I just found your blogspot and I can't wait to get started on your lessons.
I agree that there are not enough living books about Canadian history. Let's keep in contact about the treasures we find.
** With Pipe Paddle and Song (Elizabeth Yates)
~ coureur de bois
** Madeleine Takes Command (Ethel C Brill)
~ We loved the audio CD for this.
~ French vs Iroquois
** Evangeline and the Acadians (Robert Tallant)
I find most of my Canadiana at library book sales, books being taken out of local public schools, and local history sold at museums. It truly is a treasure hunt for me:)
PS Where in Canada do you live?
Hi Jane! With legumes, mostly I just cook a bunch of them in my 6 qt. crockpot, then freeze them in 3 cup containers (enough for a meal for my family). When they are frozen, I pop the blocks out and store them in ziploc (well, Superstore no name brand) bags in the freezer. Then I just take a block out for a meal. I put them in chili, in homemade tortillas, I flavour them with whatever and serve them on rice or noodles or with bread, with veggies. Flavourings: bacon bits, bits of cooked sausage or cooked hamburger, garlic, cooked onion, pepper flakes, cumin, anything that I sniff and decide would smell good in beans! Homemade BBQ sauce (mustard, ketchup, garlic, soya sauce). I make soup out of them, just adding water and whatever veggies I have on hand, then freeze the soup, too. I don't really have recipes anymore, I just think in terms of a protein serving, a grain serving, and two veggie servings for each person. Hope you are doing well!
I don't have an exhaustive list on hand, but will give you some off the top of my head and then see what I have later if you'd like more. These won't be in chronological order.
Louis Riel & Gabriel Dumont (plus, if you have time, the Canadian fur trade is cool)
James Douglas, first governor of BC is interesting--married an Okanagan woman (I'm 99 percent sure she was Okanagan, and was the daughter of an Okanagan woman and a fur trader. Although she's called Metis by today's terminology, she was actually called Country Born because her father was a HBC fur trader, not a French trader--the term has gone from meaning the descendents of French-Canadian fur traders & first peoples to meaning any mixed dc from first peoples & people from other continents). One of the things he did was to invite the first black Americans from CA to BC.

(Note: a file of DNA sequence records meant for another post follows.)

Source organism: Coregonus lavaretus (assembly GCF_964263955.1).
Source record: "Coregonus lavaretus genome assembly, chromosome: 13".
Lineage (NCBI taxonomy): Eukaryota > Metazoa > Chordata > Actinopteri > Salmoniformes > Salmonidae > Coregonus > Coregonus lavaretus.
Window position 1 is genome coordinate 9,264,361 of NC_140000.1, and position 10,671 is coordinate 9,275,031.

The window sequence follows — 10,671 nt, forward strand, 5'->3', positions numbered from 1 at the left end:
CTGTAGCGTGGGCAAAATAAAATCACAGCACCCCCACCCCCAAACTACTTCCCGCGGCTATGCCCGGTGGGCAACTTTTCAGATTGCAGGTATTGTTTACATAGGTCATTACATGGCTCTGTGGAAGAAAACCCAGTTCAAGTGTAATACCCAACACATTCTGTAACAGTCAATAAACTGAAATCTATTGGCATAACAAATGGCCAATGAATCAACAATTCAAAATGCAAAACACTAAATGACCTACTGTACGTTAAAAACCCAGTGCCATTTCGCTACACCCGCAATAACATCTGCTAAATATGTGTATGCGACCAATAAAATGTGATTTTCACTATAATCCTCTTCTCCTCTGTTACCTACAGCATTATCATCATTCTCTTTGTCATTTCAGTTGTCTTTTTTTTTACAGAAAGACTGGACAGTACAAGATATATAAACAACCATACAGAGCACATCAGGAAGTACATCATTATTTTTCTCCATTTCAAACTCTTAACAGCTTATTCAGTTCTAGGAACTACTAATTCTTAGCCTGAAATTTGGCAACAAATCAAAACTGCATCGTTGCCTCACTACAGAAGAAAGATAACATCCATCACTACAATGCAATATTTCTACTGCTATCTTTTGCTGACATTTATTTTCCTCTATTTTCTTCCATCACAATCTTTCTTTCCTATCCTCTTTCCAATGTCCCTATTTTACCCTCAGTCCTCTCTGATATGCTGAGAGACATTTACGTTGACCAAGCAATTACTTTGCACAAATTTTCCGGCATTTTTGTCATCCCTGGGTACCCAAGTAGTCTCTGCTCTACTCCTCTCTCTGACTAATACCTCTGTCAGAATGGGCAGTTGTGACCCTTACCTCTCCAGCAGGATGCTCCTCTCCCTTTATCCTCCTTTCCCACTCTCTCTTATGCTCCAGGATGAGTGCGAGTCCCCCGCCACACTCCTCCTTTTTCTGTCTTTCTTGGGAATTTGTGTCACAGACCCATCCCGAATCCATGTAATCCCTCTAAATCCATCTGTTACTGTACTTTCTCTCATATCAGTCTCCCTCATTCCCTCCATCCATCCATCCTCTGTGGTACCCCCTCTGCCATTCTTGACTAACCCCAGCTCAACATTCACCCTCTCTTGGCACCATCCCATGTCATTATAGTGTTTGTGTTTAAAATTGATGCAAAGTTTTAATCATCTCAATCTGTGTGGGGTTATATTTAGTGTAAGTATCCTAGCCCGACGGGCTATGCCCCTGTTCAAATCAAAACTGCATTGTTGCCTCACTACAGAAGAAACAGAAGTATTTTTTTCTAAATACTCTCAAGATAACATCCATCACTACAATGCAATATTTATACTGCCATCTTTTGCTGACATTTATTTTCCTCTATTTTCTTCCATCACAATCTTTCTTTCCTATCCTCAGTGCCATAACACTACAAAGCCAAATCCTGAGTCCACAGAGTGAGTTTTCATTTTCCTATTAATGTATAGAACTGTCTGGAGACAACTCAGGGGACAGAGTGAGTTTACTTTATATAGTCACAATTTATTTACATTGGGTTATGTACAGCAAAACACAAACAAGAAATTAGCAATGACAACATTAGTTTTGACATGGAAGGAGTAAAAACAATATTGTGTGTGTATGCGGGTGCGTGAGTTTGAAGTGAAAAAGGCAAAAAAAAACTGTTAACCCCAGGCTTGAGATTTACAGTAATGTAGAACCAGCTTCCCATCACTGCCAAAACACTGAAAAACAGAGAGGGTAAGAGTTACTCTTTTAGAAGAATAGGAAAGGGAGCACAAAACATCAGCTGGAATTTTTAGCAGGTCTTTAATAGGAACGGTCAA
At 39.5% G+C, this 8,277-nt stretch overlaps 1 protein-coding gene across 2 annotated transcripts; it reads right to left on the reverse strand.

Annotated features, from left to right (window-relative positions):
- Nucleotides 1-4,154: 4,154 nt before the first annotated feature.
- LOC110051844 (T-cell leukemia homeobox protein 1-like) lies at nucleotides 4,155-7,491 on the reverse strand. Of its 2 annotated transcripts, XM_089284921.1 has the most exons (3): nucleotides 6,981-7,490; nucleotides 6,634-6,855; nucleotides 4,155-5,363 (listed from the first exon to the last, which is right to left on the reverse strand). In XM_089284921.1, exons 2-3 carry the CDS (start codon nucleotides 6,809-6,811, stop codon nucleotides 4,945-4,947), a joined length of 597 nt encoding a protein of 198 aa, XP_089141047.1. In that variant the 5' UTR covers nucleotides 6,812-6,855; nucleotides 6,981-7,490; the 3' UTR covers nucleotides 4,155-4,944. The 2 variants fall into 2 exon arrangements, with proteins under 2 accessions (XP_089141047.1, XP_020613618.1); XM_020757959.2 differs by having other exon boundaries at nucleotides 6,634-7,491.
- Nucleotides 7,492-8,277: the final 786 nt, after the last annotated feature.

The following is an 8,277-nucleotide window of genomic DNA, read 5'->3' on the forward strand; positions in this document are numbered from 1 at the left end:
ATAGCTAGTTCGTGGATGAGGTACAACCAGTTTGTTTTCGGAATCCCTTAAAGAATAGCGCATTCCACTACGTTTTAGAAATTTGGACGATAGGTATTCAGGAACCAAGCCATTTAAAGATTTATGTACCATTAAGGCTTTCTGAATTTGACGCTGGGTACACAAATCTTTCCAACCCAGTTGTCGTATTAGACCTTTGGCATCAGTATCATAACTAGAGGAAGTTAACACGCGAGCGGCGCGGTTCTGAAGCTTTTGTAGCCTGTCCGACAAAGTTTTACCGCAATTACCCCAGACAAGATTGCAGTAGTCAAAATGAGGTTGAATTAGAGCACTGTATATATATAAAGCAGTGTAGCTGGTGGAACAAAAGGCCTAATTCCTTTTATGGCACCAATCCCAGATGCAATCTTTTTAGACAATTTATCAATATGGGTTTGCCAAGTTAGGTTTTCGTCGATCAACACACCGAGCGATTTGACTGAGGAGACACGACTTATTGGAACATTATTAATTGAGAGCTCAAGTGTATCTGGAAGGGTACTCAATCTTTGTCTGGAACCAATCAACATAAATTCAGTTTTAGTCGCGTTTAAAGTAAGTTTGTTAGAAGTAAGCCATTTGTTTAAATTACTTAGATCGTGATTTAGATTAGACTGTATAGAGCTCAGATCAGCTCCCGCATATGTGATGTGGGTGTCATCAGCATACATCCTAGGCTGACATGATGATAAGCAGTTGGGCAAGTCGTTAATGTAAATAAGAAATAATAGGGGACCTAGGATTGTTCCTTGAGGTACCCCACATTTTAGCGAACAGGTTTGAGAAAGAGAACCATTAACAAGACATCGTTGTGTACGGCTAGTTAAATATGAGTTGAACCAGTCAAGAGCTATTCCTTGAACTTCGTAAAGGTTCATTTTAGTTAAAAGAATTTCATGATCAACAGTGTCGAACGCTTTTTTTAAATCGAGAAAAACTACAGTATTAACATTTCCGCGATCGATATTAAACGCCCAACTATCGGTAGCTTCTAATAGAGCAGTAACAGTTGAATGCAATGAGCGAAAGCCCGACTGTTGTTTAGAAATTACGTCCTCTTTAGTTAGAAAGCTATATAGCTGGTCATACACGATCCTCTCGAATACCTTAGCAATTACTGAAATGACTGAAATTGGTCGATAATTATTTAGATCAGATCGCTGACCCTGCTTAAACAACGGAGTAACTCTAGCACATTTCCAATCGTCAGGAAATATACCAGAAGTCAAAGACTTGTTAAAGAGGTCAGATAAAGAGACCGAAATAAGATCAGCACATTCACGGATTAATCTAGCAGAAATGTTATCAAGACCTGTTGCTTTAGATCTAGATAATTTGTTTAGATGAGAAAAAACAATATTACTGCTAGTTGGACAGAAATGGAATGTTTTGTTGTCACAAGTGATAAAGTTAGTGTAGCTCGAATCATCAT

Nellie McClung (feminist)
Reginald Aubrey Fessendon Homeschooled until the age of 9, he invented a number of things and was the first to send voice over the air (not Marconi, who sent a spark). There are no kids' books on him, but his wife wrote a biography you might be able to get through your library (out of print) and if you google him you'll find him, particularly in reference to his invention of the fathometer. His life story is quite interesting if you can get past his wife's old-fashioned writing style (she wasn't a great writer).
Frederick Banting discovered insulin if you have kids interested in science. I watched a show on him once (was it on PBS? CBC? I can't remember--it was years ago) which might be on DVD or video. Plus books, etc. What struck me was his desire to help children with diabetes.
Laura Secord might be interesting--haven't read much about her so far.
I just found a site http://famouscanadianwomen.com. I remember studying a woman in Canada who posed as a man to become a doctor--her secret wasn't found out until after she died, and she'd even borne a child, but darned if I can remember her name. It does include foreign born & raised women, too.
Susanna Moodie wrote a book Roughing it in the Bush
http://inventors.about.com/od/cstartinventions/a/Canadian.htm has a list of Canadian inventors (Canadians have taken out over a million patents) & 2 out of 3 of the recommended inventors at the bottom I've already mentioned (I'm googling as I go here to help jog my memory and was just reminded of Wilbur Rounding Franks who invented the antigravity suit & James Naismith who invented basketball, but I don't know how interesting their life stories are).
Norman Bethune I googled & googled to find him, because I couldn't remember his name http://en.wikipedia.org/wiki/Norman_Bethune He developed the first mobile blood transfusion unit, among other things. People today still dispute his motives for servng in Spain & China. His great grandfather was a fur trader for the NWC company, even though his great-great grandfather came from Scotland.
I'm not sure what you're looking for, but this is a start.